Wednesday, April 30, 2008

Lightbox gone crazy...

If you think there are too many Java web-frameworks out there - check out the market for JavaScript Lightbox libraries:

Tuesday, April 22, 2008

Learning Spanish

I started reading my second Spanish book: Pueblos del Caribe y la Amazonia. The book describes the life and customs of the indigenous people in pre-hispanic times. So far it seems to be a relatively easy informative read and I like to learn more about Latin-American history anyway. My next Spanish book is already waiting - Diarios de Motocicleta...Good ol' Che. I have been taking Spanish classes for the last one and a half years and finally things start making more and more sense. 

Which reminds me - my last level (12) at the Latin American Association here in Atlanta starts this week.

Monday, April 21, 2008

Converting Daos from Hibernate to JPA

Over the weekend I converted the Daos of my pet project jRecruiter from Hibernate to the Java Persistence API (JPA) using Hibernate as persistence provider. The project is using the latest Spring version (2.5.3) and I also incorporated Spring's latest annotation features. This allowed me to remove all the Dao-related Spring bean declarations in my context.xml file. The actual conversion from pure Hibernate to JPA was quite straight forward. I was struggling a bit with the Spring configuration of the entityManagerFactory but got it to work eventually.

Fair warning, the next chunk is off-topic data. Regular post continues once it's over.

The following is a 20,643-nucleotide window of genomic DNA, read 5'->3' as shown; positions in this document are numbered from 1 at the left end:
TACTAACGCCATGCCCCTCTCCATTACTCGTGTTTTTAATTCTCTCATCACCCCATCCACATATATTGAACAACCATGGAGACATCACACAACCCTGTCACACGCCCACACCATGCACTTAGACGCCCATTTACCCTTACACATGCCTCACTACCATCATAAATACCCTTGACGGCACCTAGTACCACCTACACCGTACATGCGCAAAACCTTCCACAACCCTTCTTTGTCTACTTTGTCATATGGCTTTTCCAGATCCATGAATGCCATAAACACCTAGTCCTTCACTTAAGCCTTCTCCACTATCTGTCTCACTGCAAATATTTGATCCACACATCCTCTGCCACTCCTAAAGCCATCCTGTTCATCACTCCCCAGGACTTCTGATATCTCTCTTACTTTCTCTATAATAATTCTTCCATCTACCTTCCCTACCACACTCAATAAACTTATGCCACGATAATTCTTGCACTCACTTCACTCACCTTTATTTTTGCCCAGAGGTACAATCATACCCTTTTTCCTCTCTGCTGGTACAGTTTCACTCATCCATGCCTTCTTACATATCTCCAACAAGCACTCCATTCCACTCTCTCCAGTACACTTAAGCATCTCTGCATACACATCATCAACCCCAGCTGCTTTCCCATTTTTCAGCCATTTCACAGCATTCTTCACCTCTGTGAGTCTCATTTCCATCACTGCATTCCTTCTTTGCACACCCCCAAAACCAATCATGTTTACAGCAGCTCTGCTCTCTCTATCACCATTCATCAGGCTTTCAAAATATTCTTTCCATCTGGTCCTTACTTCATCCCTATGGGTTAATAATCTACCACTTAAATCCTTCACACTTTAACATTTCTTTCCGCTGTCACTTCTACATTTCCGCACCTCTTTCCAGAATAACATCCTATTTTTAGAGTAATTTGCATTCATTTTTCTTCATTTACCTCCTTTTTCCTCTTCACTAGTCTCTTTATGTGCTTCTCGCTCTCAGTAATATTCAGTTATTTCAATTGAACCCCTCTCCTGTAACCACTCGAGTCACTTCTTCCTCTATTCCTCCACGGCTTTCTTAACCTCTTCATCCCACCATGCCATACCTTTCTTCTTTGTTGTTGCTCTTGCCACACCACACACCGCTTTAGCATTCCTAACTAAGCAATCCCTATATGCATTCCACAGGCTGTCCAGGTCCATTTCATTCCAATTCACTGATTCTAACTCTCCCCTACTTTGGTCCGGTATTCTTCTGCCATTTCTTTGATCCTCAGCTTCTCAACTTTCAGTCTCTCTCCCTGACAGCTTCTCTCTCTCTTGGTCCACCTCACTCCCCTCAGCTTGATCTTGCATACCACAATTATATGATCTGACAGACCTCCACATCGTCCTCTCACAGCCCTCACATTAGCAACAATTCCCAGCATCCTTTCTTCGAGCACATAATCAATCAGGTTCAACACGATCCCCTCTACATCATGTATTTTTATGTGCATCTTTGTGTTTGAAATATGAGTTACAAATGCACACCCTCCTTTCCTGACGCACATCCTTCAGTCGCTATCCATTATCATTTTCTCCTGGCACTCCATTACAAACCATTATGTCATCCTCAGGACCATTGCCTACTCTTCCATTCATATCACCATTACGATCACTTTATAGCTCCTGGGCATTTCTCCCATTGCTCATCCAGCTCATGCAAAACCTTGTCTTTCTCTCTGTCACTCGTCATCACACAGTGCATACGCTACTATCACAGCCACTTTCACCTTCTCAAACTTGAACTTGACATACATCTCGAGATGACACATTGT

Here is my Spring context file with the JPA setup.

true 'Y', false 'N'

The modifications to the daos itself were rather modest. One difference I noticed is that executing a query using query.getSingleResult(); throws a NoResultException. I prefer returning null - therefore I had to do the following:

try {
user = (User) query.getSingleResult();
} catch(NoResultException e) {
user = null;

Also, the Dao classes are annotated with @Repository e.g.:

public class UserDaoJpa extends GenericDaoJpa<>
implements UserDao {

Also, I use some of the new Spring features that allow me to get rid of quite a bit of XML:

Using context:component-scan Spring will auto-detect my daos and registered them with the context without any XML necessary. I think this is kind of neat especially for smaller projects.

Lastly, in case you need to access Hibernatenate's SessionFactory directly:

Session session = (Session)entityManager.getDelegate();

Friday, April 18, 2008

Save the Sharks!

I just watched Sharkwater. In my opinion this is the best documentary I have seen in a while. It shows some amazing underwater footage. Seeing the hammerhead sharks congregate near Cocos Island is truly impressive. Nevertheless, the movie delivers an important message: Sharks are not the dangerous animals as you might see on the mass media. More people are killed by vending machines every year than by sharks. 
In fact, sharks are an important keystone species without which many marine ecosystems may collapse. For example research indicates that the ongoing removal of sharks contributes to the decline of coral reefs. I am a certified diver and would like to continue enjoying the mystique and beauty of the world's coral reefs.


Sharks are are literally in danger of being wiped off the map by overfishing (shark finning) and habitat destruction – Every year 50-100 million sharks are killed. The documentary also explains and shows the effects of longline fishing, a really nasty practice.
Thus, even if you don't love sharks, they are critical for the marine environment and need to be protected. We cannot afford loosing them. Please spread the word! 

Wednesday, April 16, 2008

Using Annotations in Spring 2.5 to the Extreme